Personal identity, indeterminacy and obligation

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It is the foundation of all rights and obligations, and of all accountableness; and the notion of it is fixed and precise. (Thomas Reid 1975 [1785]) Personal identity and indeterminacy In Reasons and Persons (1984), Derek Parfit defends the complex view of personal identity, which he formulates as follows: The complex view: Facts about personal identity consist in other, impersonal facts. More specifically, Parfit defends the view that facts about personal identity reduce to facts about psychological continuity or connectedness (Parfit 1984, p.216). He then goes on to argue that this view implies the possibility of indeterminacy: The Indeterminacy of Personal Identity: It is possible for questions about personal identity to lack determinate answers. Parfit explains his reasoning as follows: We can describe cases where, between me now and some future person, the physical and psychological connections hold only to reduced degrees. If I imagine myself in such a case, I can always ask, “Am I about to die? Will the resulting person be me?” On the Reductionist View, in some cases there would be no answer. My question would be empty. The claim that I was about to die would be neither true nor false. (Parfit 1984, p. 214) Many people find this conclusion incredible, and not in a good way. Chisholm, for example, writes that: When we use “the same person” in [the] strict way … although cases may well arise in which we have no way of deciding whether the person x is the same person as the person y, nevertheless the question “Is x the same person as y?” will have an answer and that answer will be either “yes” or “no.” If we know that x is a person and if we also know that y is a person, then it is not possible to imagine circumstances under which the question “Is x the same person as y?” is a borderline question – a question admitting only of a “yes and no” answer. (Chisholm 1970a, p. 171)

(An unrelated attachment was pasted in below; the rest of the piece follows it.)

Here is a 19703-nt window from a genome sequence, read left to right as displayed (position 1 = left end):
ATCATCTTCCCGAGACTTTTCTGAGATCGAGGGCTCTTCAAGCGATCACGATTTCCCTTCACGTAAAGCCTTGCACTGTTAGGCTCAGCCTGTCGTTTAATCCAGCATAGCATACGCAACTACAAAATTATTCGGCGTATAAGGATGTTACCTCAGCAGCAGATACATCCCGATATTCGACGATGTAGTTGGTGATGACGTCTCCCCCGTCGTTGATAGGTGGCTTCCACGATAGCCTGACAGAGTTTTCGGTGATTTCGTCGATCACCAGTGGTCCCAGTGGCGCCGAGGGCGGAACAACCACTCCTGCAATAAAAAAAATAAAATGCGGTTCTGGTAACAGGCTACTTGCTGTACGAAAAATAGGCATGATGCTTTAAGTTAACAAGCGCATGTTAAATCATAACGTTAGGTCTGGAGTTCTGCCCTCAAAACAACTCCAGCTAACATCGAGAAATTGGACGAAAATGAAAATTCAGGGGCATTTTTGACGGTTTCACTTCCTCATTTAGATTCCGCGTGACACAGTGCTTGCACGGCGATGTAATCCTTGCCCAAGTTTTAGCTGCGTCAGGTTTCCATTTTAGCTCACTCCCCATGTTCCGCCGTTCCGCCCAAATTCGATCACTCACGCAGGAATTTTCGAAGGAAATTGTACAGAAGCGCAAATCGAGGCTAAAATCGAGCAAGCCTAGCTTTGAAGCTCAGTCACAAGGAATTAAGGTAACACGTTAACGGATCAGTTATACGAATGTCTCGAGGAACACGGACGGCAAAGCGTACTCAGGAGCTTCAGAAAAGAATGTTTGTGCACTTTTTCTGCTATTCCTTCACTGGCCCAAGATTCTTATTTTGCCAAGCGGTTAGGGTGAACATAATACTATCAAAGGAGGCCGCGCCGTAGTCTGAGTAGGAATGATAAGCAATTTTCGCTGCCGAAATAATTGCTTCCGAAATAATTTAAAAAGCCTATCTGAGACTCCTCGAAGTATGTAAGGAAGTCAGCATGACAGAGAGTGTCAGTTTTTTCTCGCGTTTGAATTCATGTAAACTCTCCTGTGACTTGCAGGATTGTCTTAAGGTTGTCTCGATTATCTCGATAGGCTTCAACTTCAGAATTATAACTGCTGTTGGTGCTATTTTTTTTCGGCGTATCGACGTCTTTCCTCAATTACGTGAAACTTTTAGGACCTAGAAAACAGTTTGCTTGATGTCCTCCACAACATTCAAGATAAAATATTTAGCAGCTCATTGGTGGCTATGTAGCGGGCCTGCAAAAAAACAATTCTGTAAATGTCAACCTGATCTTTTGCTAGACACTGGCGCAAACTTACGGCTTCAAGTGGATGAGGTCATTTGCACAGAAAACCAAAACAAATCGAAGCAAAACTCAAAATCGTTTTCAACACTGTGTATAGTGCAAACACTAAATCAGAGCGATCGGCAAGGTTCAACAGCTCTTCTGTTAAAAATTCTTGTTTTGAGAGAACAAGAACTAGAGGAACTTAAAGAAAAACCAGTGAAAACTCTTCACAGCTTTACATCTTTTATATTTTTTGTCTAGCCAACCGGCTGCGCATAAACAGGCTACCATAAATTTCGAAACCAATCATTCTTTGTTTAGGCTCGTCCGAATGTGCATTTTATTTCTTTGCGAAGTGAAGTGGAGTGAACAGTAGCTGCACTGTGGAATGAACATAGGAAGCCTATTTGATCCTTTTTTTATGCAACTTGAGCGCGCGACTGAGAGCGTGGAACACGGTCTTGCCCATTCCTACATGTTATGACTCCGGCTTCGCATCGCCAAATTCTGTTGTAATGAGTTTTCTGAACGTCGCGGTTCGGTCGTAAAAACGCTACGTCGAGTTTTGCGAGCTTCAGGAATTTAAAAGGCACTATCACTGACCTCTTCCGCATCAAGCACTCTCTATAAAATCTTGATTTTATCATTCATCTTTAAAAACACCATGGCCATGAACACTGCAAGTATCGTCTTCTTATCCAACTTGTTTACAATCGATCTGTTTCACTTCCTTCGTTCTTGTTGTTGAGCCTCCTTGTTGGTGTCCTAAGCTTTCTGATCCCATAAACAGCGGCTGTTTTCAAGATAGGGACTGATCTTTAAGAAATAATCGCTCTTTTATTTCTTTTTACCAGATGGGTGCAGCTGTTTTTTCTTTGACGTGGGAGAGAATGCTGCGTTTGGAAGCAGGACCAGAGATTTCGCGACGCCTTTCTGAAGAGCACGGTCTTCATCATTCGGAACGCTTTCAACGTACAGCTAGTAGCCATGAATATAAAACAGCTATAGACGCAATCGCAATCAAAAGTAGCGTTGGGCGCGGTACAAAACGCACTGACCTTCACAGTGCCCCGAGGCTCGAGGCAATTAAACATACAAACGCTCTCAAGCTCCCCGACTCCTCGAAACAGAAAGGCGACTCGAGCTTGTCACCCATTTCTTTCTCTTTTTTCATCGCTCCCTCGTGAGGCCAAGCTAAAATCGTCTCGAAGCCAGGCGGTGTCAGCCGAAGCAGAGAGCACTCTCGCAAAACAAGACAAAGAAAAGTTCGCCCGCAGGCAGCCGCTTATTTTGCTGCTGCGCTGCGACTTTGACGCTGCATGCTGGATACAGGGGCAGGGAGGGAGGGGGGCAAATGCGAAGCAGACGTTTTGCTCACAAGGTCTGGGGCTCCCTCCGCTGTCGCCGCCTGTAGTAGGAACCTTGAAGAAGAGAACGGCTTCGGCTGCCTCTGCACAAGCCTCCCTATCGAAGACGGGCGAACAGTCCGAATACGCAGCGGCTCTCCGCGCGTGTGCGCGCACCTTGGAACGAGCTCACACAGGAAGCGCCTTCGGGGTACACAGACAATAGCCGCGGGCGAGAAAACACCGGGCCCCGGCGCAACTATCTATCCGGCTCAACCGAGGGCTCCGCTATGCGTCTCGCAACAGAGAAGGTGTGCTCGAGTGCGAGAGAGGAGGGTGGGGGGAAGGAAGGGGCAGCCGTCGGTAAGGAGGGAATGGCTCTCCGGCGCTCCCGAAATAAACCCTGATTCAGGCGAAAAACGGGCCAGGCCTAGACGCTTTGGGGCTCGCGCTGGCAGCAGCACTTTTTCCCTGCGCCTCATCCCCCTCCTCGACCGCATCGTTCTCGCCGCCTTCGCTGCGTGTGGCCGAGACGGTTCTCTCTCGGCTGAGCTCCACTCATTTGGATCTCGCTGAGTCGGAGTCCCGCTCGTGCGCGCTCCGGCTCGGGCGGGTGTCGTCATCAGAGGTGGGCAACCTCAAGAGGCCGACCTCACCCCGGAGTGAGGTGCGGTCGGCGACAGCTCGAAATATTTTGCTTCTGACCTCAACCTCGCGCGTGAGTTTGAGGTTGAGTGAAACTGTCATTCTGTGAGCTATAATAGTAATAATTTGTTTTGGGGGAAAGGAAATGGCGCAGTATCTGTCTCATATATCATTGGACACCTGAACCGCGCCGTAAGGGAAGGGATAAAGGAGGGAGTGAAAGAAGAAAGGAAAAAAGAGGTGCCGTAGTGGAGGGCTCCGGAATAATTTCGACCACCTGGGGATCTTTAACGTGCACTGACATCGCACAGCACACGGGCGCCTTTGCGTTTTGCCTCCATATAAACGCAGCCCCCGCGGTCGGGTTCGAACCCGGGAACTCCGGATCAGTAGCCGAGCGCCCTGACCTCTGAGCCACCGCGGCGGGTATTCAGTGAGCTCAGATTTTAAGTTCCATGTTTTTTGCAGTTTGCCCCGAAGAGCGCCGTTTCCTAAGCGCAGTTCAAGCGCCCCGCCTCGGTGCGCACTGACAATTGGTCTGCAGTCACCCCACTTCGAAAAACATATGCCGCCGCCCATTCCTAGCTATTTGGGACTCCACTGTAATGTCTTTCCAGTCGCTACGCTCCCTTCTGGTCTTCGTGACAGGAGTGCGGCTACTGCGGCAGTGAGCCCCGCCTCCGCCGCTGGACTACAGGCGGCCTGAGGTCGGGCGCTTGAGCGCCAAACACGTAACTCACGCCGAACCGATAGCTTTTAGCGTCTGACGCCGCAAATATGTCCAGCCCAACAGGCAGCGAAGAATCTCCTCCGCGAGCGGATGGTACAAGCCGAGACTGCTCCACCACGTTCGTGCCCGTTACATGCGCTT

Original languageEnglish
Title of host publicationPersonal Identity
Subtitle of host publicationComplex or Simple?
PublisherCambridge University Press
Number of pages19
ISBN (Electronic)9781139028486
ISBN (Print)9781107014442
Publication statusPublished - Jan 1 2009

All Science Journal Classification (ASJC) codes

  • General Arts and Humanities


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